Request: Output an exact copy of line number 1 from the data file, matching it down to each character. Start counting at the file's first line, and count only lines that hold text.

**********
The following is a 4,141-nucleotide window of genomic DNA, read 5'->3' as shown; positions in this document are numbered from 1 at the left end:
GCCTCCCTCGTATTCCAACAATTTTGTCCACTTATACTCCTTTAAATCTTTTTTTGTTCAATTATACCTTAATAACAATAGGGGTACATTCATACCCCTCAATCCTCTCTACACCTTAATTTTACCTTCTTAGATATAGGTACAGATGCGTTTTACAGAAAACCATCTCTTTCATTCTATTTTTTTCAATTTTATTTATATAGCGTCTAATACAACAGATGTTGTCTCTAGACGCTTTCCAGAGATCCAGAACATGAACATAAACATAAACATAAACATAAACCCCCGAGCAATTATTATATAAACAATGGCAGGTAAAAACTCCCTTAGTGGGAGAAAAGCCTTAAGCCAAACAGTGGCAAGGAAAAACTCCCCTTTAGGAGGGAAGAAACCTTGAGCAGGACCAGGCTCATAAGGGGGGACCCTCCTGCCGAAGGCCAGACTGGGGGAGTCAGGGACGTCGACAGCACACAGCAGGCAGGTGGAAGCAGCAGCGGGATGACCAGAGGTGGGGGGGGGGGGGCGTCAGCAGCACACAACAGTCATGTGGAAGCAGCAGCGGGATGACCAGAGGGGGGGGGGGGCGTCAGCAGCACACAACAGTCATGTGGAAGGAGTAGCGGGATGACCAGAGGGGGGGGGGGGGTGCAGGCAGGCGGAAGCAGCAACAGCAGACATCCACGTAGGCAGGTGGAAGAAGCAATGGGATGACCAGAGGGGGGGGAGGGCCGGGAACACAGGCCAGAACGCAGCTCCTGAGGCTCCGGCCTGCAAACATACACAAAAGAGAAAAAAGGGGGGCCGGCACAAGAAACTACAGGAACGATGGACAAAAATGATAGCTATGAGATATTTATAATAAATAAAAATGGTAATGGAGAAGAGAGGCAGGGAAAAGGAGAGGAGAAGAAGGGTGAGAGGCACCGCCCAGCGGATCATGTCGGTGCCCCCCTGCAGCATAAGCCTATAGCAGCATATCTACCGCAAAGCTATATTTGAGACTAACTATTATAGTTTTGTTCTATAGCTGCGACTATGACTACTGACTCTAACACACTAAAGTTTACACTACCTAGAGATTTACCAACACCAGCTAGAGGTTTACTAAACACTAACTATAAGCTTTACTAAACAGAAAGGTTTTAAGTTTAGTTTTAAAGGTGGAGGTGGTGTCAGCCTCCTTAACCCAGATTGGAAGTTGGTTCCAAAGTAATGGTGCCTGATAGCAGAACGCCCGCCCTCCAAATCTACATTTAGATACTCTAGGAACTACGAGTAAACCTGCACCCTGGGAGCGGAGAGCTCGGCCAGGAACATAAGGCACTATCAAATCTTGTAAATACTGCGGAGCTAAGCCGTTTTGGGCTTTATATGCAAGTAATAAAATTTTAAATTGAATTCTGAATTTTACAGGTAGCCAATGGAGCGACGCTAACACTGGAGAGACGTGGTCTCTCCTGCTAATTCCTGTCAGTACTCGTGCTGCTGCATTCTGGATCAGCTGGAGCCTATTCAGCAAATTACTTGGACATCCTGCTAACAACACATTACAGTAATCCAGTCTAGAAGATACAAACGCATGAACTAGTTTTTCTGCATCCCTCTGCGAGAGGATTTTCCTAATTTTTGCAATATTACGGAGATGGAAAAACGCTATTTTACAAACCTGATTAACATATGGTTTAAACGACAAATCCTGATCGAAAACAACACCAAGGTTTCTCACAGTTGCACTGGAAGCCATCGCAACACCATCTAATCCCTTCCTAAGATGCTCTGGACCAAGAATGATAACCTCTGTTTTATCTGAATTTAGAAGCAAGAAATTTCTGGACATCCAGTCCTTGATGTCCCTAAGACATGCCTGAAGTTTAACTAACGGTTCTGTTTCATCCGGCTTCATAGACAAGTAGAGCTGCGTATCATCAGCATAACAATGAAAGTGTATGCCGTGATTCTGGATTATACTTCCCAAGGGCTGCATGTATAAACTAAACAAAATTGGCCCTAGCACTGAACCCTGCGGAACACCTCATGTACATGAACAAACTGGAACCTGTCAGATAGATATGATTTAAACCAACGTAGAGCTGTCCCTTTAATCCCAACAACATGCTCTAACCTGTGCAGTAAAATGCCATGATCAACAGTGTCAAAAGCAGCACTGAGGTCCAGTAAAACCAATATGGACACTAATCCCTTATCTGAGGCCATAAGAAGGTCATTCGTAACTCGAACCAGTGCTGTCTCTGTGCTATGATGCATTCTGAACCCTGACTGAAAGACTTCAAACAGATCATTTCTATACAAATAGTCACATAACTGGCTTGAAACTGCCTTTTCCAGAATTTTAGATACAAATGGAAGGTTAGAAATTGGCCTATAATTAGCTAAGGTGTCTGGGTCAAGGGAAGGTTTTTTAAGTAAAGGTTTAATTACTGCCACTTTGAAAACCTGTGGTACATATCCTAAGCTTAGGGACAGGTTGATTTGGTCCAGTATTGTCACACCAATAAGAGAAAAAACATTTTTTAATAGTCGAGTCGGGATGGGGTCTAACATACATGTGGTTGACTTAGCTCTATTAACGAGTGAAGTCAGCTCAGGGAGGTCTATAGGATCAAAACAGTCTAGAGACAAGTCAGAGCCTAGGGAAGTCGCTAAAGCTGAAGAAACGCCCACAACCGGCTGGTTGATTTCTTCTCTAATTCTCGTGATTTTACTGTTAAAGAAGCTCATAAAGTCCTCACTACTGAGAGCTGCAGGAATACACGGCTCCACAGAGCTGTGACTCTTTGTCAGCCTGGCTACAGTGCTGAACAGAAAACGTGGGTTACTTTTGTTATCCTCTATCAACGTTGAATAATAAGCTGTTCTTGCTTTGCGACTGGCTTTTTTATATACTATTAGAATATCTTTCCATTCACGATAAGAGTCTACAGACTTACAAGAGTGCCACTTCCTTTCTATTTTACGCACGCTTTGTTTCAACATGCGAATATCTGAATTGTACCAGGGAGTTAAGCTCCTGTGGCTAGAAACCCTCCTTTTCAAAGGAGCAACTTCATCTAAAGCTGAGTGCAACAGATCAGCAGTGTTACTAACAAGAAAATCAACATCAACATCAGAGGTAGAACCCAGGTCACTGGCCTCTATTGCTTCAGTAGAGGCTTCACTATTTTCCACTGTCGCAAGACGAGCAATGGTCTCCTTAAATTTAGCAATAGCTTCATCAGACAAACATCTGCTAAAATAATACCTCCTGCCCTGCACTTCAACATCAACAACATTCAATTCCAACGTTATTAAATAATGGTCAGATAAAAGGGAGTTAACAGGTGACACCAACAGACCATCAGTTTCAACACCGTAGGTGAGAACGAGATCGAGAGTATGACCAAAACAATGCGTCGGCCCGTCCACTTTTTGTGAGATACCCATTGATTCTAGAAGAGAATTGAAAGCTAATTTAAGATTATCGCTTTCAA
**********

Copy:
The following is a 4,141-nucleotide window of genomic DNA, read 5'->3' as shown; positions in this document are numbered from 1 at the left end: